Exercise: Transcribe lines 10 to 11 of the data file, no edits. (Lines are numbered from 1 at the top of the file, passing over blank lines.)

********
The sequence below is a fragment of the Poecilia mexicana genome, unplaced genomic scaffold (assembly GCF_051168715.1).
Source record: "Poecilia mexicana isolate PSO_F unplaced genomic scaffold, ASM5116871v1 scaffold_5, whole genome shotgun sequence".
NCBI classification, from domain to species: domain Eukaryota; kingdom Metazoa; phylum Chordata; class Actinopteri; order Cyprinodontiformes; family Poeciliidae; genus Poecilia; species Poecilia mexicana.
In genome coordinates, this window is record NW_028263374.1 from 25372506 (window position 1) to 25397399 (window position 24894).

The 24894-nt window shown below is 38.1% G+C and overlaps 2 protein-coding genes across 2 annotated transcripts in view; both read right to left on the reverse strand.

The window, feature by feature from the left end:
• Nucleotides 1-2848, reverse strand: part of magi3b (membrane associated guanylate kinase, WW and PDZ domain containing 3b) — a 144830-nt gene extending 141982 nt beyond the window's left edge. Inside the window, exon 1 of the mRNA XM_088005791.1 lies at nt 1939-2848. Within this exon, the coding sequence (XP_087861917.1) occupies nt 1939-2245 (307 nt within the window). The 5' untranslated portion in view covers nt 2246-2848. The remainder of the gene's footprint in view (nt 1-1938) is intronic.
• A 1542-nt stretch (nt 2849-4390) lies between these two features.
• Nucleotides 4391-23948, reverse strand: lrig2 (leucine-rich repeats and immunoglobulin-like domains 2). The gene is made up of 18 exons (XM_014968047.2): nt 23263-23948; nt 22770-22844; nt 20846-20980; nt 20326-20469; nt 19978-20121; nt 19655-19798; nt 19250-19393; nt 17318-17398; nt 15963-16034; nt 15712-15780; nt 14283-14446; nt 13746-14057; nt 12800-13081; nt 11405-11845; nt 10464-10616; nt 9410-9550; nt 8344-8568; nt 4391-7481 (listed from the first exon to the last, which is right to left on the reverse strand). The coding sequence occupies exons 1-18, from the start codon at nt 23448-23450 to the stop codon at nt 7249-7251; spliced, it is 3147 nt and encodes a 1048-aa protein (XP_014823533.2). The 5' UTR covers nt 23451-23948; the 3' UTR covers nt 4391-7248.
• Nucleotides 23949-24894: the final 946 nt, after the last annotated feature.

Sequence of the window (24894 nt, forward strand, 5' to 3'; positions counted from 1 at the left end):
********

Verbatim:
• Nucleotides 23949-24894: the final 946 nt, after the last annotated feature.

Sequence of the window (24894 nt, forward strand, 5' to 3'; positions counted from 1 at the left end):